Israel’s tour guides have responded with skepticism to the Tourism Ministry and the Israel Nature and Parks Authority’s latest attempt to reinvigorate the struggling tourism industry.
The ministry has committed to grant a NIS 25 million budget to be used by the authority, which will begin running guided tours for the general public by hiring qualified tour guides. The first stage is set to begin shortly, with a NIS 10 million budget.
Invitations are soon to be sent to tour guides who are eligible and qualified to participate in the program, the ministry said. The tours will take place throughout the week, including on weekends, and will be available in national parks, cities and other notable tourist sites throughout the country.
The plan seems familiar to Geoff Winston, a tour guide based in Zichron Yaakov. He said that it’s similar to a plan rolled out by the government in 2021. “It is a nice idea, and slightly helped out some guides last year,” he told The Jerusalem Post.
He explained that there are a few issues, notably that tour guides registered to tour companies are not considered qualified for the program. “The main problems I've heard about this is that there is a severe limit to the amount of times guides can do it; it is in Hebrew which for some guides is a problem; and [it’s] only for guides with their own private "business" - [so] those who are salaried for a company, like myself, are not eligible.”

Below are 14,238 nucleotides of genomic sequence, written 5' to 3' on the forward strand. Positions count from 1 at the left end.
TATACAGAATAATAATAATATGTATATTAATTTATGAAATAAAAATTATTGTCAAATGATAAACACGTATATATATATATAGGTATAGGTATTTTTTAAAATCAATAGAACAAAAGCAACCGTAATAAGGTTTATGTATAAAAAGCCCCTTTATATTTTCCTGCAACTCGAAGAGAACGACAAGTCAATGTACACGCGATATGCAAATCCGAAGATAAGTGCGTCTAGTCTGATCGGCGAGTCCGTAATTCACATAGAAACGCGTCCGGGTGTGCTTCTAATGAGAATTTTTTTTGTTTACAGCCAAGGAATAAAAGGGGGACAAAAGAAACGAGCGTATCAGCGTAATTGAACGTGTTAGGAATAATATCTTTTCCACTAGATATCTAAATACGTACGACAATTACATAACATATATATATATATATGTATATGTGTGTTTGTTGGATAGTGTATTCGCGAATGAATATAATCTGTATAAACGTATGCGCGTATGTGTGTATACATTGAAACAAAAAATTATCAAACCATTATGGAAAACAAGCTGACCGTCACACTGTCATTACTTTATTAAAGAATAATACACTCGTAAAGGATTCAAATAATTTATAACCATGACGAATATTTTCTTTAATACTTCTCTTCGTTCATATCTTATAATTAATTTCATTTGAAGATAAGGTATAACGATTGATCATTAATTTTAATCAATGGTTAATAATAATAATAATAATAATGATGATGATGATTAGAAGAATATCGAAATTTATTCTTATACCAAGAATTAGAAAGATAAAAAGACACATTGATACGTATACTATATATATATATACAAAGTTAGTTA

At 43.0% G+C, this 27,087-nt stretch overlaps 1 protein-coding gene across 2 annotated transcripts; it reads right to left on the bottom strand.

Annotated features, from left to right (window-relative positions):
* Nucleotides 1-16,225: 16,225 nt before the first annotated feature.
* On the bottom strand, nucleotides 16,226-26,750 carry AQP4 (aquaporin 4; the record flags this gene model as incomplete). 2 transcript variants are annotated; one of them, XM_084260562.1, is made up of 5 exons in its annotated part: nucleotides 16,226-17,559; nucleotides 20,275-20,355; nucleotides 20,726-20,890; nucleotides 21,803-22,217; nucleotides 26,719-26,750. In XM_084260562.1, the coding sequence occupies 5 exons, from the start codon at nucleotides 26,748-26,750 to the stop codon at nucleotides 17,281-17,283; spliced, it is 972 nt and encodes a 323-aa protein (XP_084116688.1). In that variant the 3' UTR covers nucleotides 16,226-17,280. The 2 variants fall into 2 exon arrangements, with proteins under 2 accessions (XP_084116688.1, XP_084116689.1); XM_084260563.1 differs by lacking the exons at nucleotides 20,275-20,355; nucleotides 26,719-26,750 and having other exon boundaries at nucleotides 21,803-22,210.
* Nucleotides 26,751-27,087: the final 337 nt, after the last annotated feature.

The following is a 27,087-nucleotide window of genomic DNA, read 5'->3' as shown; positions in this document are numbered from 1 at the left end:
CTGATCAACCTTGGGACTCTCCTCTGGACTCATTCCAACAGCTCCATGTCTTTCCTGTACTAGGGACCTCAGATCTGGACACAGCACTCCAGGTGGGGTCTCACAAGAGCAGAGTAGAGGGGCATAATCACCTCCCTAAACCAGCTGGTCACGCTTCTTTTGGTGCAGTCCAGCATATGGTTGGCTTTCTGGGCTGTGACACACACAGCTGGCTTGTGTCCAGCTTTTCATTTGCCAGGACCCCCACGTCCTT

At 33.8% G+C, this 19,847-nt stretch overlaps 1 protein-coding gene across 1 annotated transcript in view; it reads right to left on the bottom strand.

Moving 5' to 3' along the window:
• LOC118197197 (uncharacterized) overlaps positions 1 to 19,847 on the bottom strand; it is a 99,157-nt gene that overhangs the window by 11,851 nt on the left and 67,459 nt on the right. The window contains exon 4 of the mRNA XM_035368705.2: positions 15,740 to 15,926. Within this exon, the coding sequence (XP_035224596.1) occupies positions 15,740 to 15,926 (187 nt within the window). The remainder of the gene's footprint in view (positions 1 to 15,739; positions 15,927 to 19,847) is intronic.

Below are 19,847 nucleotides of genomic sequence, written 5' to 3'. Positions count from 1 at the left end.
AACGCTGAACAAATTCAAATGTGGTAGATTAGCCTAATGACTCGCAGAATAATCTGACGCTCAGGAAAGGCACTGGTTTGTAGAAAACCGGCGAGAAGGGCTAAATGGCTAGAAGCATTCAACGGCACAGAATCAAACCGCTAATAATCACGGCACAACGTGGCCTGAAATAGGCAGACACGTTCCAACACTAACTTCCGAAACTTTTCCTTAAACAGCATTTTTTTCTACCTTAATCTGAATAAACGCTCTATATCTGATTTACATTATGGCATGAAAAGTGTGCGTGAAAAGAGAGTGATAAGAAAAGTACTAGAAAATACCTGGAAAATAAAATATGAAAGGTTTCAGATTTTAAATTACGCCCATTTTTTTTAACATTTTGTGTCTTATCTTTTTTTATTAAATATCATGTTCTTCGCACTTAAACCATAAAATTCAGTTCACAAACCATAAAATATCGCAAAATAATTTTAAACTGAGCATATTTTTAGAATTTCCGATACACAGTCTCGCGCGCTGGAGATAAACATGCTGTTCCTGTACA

Other guides are skeptical about how the budget can make up for the lost salaries of several thousand tour guides across the country. According to estimates from those within the industry, the wage for one tour could be as little as NIS 800. According to Winston, a guide would be lucky to be able to give two tours a month, since they will be spread out among many guides.
“It’s a shame that budgets aren’t also being granted to tourism associations around the country that employ guides,” said tour guide Margaret Lev in response to the news. “The money here is, in fact, moving from the pocket of the government to the pocket of a government body.”
There has been discussion among tour guides in the industry to pass on this feedback, in the hope that some change can be made; so far, it seems as though this is merely the beginning of the mission to rehabilitate the tourism industry.
“This is the first step towards the tour guides’ return to employment – something that has not happened for nearly two years,” said Ganit Peleg, chairwoman of the Israel Tour Guides Association.
“I would like to call on other bodies and government ministries to come and open a direct channel of employment for as many tour guides as possible to integrate them into guiding. In this way, they can once again earn their daily bread, in the scope and wage that we knew before the outbreak of the pandemic.”